Monday, 13 May 2013
Certainly not! How shall we who died to sin live any longer in it? Romans 6:2
This verse is given in response to 6:1 – “What shall we say then? Shall we continue in sin that grace may abound?” Paul’s answer is translated variously as “God forbid!”, “By no means!”, “Of course not!”, “May it never be!”, “Absolutely not!”, “That’s unthinkable!”, “Far be the thought!”, “No indeed!”, “Let it not be!”, etc. As you can see, it is a thought which translators revel in being unique about because of its superlative nature. The Greek term is me genoito, “not (or never) may it come into being (or be).”
Paul’s answer is one which completely disregards even the possibility of the thought being entertained. And why? His answer is clear and concise, “How shall we who died to sin live in it any longer?” The soul saved by Christ has moved from the death of sin to death to sin. The Bible presents death in three specific contexts – all of which involve a separation:
The first is spiritual death. This is what Adam and Eve experienced the moment they disobeyed God. Spiritual death is separation from the life found in God. There is no longer the eternal source of life available to the person. This has been transmitted from Adam to every human since creation with the exception of Jesus who was born of God and a woman.
The second is a result of the first; it is physical death. Man is a soul/body unity. This is technically known as anthropological hylomorphism – the duality of man. Physical death is a result of spiritual death and it occurs when the soul departs (is separated from) the body. The Bible shows us that the soul without a body is naked (2 Corinthians 5:3) and therefore this is an unnatural state. The natural state of man is to be a soul/body unity. But this doesn’t necessarily mean man is complete. Because of spiritual death, a soul/body unity is in a state of fault. This fault is corrected when one comes to Christ.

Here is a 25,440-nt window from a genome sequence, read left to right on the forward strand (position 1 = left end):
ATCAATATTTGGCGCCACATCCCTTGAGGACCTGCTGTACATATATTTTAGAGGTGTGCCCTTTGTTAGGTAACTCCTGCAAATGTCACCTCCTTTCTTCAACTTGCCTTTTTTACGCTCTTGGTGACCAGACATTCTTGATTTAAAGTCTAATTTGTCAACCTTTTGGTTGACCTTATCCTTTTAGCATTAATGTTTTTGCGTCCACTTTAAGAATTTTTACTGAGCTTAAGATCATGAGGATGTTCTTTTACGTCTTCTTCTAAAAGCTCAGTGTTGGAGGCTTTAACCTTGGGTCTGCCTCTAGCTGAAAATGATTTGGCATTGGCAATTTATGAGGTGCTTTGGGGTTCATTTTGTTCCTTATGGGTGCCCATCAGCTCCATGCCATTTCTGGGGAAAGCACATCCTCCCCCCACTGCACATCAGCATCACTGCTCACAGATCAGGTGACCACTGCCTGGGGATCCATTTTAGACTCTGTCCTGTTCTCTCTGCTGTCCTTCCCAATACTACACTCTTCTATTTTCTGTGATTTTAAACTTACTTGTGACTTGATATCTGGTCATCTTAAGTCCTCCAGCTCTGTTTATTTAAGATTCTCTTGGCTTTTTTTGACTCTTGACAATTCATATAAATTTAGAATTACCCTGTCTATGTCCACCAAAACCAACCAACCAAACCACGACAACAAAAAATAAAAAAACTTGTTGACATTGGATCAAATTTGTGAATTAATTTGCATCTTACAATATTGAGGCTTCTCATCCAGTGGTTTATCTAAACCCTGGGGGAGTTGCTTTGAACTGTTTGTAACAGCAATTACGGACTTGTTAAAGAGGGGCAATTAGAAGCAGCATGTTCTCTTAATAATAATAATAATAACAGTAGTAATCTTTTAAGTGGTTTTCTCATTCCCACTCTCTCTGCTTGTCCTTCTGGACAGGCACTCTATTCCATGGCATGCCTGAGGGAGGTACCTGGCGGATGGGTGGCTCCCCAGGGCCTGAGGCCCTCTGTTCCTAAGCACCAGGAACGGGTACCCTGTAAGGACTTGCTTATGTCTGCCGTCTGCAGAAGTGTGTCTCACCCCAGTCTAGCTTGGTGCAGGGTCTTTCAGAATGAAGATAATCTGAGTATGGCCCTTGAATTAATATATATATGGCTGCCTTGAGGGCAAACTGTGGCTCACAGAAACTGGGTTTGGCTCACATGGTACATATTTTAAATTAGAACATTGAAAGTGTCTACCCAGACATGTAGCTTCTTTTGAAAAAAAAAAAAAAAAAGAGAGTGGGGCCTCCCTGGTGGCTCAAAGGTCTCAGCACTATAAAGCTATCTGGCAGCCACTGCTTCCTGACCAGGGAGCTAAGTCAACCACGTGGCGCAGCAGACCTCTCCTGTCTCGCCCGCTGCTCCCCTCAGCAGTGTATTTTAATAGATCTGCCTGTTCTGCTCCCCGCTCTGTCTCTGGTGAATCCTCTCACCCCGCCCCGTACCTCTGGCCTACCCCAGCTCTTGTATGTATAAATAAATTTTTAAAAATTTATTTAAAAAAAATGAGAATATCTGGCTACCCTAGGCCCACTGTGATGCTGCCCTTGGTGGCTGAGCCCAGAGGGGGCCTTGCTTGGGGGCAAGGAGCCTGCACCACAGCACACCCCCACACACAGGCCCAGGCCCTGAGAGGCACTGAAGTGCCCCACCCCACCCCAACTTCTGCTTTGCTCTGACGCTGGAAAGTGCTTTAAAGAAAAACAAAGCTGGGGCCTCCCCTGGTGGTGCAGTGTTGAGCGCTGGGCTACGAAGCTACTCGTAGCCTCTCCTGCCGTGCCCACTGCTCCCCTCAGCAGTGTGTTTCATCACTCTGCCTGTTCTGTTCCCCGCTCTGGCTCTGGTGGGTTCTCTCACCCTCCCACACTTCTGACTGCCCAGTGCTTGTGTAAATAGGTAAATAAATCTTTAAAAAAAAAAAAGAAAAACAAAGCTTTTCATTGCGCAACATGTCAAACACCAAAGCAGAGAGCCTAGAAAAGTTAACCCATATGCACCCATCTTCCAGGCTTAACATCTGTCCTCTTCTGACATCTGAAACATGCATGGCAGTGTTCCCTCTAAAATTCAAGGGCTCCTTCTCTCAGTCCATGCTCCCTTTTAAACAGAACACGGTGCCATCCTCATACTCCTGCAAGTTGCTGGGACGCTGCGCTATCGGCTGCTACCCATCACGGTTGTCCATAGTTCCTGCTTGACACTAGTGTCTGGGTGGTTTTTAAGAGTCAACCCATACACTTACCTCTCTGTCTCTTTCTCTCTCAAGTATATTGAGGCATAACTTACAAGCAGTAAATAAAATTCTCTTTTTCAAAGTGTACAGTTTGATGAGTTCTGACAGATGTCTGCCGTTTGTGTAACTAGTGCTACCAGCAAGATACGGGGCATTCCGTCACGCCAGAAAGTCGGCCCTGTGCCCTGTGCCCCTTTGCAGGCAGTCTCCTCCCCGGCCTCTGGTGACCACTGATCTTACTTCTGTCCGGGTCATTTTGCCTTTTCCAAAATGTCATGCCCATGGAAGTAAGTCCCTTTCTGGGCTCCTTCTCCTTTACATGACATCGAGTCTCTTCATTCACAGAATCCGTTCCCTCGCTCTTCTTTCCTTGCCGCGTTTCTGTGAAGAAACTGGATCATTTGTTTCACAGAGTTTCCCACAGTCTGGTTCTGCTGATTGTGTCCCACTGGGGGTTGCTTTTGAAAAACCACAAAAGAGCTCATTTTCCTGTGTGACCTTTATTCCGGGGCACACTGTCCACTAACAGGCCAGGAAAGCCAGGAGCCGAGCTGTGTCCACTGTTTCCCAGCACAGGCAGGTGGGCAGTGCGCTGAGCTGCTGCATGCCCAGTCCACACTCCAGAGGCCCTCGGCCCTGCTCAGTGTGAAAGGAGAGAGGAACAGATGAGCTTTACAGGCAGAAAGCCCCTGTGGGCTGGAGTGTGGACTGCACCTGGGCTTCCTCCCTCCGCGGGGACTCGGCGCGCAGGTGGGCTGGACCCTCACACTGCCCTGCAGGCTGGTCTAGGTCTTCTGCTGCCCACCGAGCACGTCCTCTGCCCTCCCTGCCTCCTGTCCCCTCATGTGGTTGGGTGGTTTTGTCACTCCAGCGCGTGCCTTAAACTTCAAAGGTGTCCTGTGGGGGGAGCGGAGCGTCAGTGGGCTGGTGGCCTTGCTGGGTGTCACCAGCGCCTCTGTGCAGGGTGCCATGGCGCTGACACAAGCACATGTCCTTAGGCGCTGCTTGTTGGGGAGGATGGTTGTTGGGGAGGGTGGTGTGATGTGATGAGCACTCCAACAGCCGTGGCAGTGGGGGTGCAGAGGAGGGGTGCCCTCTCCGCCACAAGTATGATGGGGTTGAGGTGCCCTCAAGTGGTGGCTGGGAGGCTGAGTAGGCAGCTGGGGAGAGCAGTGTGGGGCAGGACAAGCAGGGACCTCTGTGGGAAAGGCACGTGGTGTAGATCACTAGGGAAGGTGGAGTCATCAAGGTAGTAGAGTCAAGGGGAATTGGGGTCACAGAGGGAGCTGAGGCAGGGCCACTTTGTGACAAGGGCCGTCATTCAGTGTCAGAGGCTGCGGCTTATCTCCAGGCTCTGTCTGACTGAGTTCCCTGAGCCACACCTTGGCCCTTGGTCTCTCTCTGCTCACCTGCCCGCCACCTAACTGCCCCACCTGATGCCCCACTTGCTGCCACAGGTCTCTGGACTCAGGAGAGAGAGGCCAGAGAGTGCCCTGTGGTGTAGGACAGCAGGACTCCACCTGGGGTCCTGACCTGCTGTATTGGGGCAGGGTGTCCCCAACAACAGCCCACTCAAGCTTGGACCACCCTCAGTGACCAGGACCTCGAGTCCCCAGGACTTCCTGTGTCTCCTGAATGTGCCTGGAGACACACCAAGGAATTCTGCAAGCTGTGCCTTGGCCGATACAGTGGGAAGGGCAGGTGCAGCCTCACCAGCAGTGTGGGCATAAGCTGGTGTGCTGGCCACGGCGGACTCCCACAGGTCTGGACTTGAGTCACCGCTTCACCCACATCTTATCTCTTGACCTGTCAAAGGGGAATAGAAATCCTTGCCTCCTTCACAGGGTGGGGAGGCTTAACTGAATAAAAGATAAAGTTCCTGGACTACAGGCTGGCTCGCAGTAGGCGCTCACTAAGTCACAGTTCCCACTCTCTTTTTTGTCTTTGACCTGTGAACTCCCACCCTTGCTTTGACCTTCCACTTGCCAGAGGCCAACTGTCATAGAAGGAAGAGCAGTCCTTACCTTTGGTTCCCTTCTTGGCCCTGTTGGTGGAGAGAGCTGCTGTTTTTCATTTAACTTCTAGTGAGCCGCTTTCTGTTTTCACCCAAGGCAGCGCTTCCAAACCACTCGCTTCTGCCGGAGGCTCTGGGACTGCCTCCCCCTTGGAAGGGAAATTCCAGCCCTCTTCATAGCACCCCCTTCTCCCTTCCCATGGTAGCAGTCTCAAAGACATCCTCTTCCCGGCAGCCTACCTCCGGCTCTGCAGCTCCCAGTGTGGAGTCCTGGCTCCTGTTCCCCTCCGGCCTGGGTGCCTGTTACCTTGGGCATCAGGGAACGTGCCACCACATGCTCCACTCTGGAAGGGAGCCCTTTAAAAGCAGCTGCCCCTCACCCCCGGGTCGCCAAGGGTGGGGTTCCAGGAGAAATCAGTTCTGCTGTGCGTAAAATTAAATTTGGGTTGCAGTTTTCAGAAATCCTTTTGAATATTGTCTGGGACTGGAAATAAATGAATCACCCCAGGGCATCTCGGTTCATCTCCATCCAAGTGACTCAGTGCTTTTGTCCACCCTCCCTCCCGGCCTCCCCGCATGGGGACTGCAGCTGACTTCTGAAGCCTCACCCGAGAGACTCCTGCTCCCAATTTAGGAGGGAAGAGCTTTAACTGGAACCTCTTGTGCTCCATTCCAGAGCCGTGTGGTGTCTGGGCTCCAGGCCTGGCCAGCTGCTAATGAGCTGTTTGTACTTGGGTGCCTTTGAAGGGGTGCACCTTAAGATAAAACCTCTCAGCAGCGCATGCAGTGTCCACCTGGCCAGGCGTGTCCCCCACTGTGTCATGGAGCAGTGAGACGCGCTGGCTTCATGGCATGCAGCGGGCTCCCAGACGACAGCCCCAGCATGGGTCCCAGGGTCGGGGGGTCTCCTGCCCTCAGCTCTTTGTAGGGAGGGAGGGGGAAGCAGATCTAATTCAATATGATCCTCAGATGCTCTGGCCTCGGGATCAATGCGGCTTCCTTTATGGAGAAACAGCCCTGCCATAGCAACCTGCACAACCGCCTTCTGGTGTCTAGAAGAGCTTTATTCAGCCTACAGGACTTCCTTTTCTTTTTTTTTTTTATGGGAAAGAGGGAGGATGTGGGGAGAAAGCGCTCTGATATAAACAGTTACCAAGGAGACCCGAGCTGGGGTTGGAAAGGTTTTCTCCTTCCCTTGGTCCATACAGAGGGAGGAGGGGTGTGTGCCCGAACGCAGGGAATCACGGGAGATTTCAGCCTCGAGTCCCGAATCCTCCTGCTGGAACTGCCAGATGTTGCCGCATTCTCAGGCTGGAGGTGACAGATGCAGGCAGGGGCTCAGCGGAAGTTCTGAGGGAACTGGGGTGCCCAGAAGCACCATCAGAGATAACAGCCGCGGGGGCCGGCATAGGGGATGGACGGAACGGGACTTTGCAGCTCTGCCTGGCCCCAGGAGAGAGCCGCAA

The third is explained by Paul and noted in Romans 6:2; it is death to sin. This is the separation of a person who has moved to Christ from the power of sin; they are born again to new life. The fault is removed and man has been regenerated to his complete and originally intended state. He is a soul/body unity with the surety of eternal life – both spiritual and physical. This is the state which Paul argues for here.
We have “died to sin.” Because this is so, how can we continue to live in it. Sin is something which is contrary to our very nature and therefore it is something we are to live without. A good comparison to consider would be taking a dead body and putting it on a ventilator. What is the point? It would serve no purpose at all. Likewise, being dead to sin has removed from us the very sin nature we possessed. Therefore, to live in sin is contrary to the state we are now in.
Life application: Christ died for us. When we receive Him, we move from death to life. As this is spiritual renewal, then we should live out our new spiritual lives in a manner worthy of the change which has taken place. Let us move from sin to holiness.
Oh Lord, my Lord! The prospect of eternal life in Your presence apart from sin and death is so glorious. I long for that day, knowing that it has been guaranteed by the work of Christ. Because this is so, give me the resoluteness of mind to live in a manner now which is holy and acceptable to You. May You be pleased with the life I live in Your presence. Amen.